Distinguishing ADEM from other demyelinating etiologies, such as MS or NMOSD, at initial presentation may be challenging clinically, but there are a few clinical features that can be helpful. In particular, the presence of fever, seizure, impaired consciousness, or a multifocal onset are more suggestive of ADEM than MS (17–19). ON is common in both ADEM and other demyelinating diseases of childhood. However, ON is more often bilateral in ADEM or NMOSD, whereas ON in MS is usually unilateral. The clinical presentation of ADEM has been documented to range from an isolated fever of unknown origin (20), to acute onset psychosis (21), but each of these presentations are rare and many case reports were written prior to identification of specific antibodies, such as the anti-N-methyl-D-aspartate receptor (NMDA-R) antibody and the anti-myelin oligodendrocyte glycoprotein (MOG) antibody, which may have actually been the cause for these unusual clinical presentations. Table 39.4 shows a breakdown of the commonly reported symptoms at clinical presentation among patients with ADEM.

Though clinical features may be helpful, laboratory and imaging studies are often essential in distinguishing ADEM from other demyelinating diseases. Table 39.5 summarizes key features that distinguish ADEM from other demyelinating etiologies.

366TABLE 39.4    Common Symptoms at Clinical Presentation of ADEM



Impaired consciousness/encephalopathy (NOTE: NOW A REQUIRED COMPONENT OF THE DIAGNOSIS)






Motor disturbance/weakness


Ataxia—cerebellar dysfunction


Cranial neuropathy






Sensory disturbance


optic neuritis


Aphasia/language disturbance


ADEM, acute disseminated encephalomyelitis.

aOf note, these cohorts were described prior to the proposed consensus definition requiring encephalopathy for a diagnosis of ADEM.

Source: Tenembaum S, Chitnis T, Ness J, et al. Acute disseminated encephalomyelitis. Neurology. 2007;68(16 suppl 2):S23–S36; Dale RC, de Sousa C, Chong WK, et al. Acute disseminated encephalomyelitis, multiphasic disseminated encephalomyelitis and multiple sclerosis in children. Brain. 2000;123 Pt 12:2407–2422; Leake JAD, Albani S, Kao AS, et al. Acute disseminated encephalomyelitis in childhood: epidemiologic, clinical and laboratory features. Pediatr Infect Dis J. 2004;23(8):756–764; Hynson JL, Kornberg AJ, Coleman LT, et al. Clinical and neuroradiologic features of acute disseminated encephalomyelitis in children. Neurology. 2001;56(10):1308–1312; Tenembaum S, Chamoles N, Fejerman N. Acute disseminated encephalomyelitis: a long-term follow-up study of 84 pediatric patients. Neurology. 2002;59(8):1224–1231; Atzori M, Battistella PA, Perini P, et al. Clinical and diagnostic aspects of multiple sclerosis and acute monophasic encephalomyelitis in pediatric patients: a single centre prospective study. Mult Scler. 2009;15(3):363–370; Schwarz S, Mohr A, Knauth M, et al. Acute disseminated encephalomyelitis: a follow-up study of 40 adult patients. Neurology. 2001;56(10):1313–1318; Davis LE, Booss J. Acute disseminated encephalomyelitis in children: a changing picture. Pediatr Infect Dis J. 2003;22(9):829–831. (22); Koelman DLH, Chahin S, Mar SS, et al. Acute disseminated encephalomyelitis in 228 patients: a retrospective, multicenter US study. Neurology. 2016;86(22):2085–2093. (23)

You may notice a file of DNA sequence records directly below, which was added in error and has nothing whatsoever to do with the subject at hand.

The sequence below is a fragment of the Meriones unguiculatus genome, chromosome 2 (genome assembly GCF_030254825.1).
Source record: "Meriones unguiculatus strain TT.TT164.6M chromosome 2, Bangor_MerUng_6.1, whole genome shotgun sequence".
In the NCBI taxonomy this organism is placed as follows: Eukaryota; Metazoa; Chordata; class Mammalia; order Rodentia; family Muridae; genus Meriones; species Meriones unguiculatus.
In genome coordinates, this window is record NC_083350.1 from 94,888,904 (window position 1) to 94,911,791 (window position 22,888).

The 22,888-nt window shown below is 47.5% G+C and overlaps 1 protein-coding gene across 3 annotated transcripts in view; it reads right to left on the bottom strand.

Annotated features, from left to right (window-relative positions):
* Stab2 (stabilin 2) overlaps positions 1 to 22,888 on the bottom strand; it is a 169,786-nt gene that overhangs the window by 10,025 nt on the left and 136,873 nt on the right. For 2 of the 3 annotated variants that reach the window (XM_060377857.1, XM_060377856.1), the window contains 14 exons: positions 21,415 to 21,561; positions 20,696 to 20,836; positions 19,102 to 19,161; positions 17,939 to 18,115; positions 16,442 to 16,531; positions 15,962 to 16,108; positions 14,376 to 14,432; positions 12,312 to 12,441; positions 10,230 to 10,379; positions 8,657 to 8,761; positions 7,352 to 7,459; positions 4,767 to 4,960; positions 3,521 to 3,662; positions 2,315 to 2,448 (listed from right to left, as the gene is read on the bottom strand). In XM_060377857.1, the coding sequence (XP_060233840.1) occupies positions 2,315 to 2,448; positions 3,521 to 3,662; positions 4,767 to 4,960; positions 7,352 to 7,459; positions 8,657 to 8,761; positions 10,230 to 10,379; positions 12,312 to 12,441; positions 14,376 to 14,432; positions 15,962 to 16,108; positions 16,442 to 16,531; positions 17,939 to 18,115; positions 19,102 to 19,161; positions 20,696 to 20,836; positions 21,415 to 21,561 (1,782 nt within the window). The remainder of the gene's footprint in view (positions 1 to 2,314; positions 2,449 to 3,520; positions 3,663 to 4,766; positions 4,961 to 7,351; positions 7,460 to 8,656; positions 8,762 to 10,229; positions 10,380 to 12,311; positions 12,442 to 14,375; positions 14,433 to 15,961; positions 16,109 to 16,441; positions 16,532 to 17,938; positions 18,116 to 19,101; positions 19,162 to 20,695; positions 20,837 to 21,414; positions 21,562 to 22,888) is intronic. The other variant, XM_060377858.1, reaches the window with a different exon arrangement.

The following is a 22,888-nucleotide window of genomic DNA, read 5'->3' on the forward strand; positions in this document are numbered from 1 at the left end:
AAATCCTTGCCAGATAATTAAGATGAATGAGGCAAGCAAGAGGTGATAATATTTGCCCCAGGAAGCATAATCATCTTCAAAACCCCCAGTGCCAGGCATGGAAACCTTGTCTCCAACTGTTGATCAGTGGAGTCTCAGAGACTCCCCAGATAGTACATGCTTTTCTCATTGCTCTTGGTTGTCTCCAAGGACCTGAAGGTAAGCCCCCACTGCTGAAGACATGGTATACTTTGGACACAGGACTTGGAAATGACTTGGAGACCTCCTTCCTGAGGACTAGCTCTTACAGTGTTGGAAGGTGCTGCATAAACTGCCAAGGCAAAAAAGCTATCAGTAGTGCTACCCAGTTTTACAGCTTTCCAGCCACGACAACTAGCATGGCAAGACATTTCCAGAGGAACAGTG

Imaging Findings

When evaluating for ADEM, it is important to realize that CT scans of the brain are not optimal as they are frequently normal (5,6). MRI of the brain with and without contrast (gadolinium) is the imaging modality of choice. If ON is suspected, dedicated imaging of the orbits should also be included. In one ADEM cohort (n = 42), CT scans of the brain were normal in 68%, whereas 100% of the patients had abnormalities on MRI of the brain or spinal cord (6). MRI abnormalities are usually noted on the T2-weighted or fluid-attenuated inversion recovery (FLAIR) sequences within the basal ganglia, thalami, brain stem, cerebellum, periventricular white matter, or gray–white junction (6). Contrast (gadolinium) enhancement on T1-weighted images is variable. Prior to the updated definition, gadolinium enhancement was reported in 14% to 30% of ADEM cases (1). However, more recent studies have reported these rates as low as 10% (24). The pattern of enhancement is also variable and can be complete or incomplete ring-shaped, nodular, gyral, or spotty (see Figures 39.1 and 39.2). In contrast, meningeal enhancement in the brain or spinal cord is unusual and should prompt consideration of infection or vasculitis (3).

Jan 8, 2020 | Posted by in MUSCULOSKELETAL MEDICINE | Comments Off on Acute Disseminated Encephalomyelitis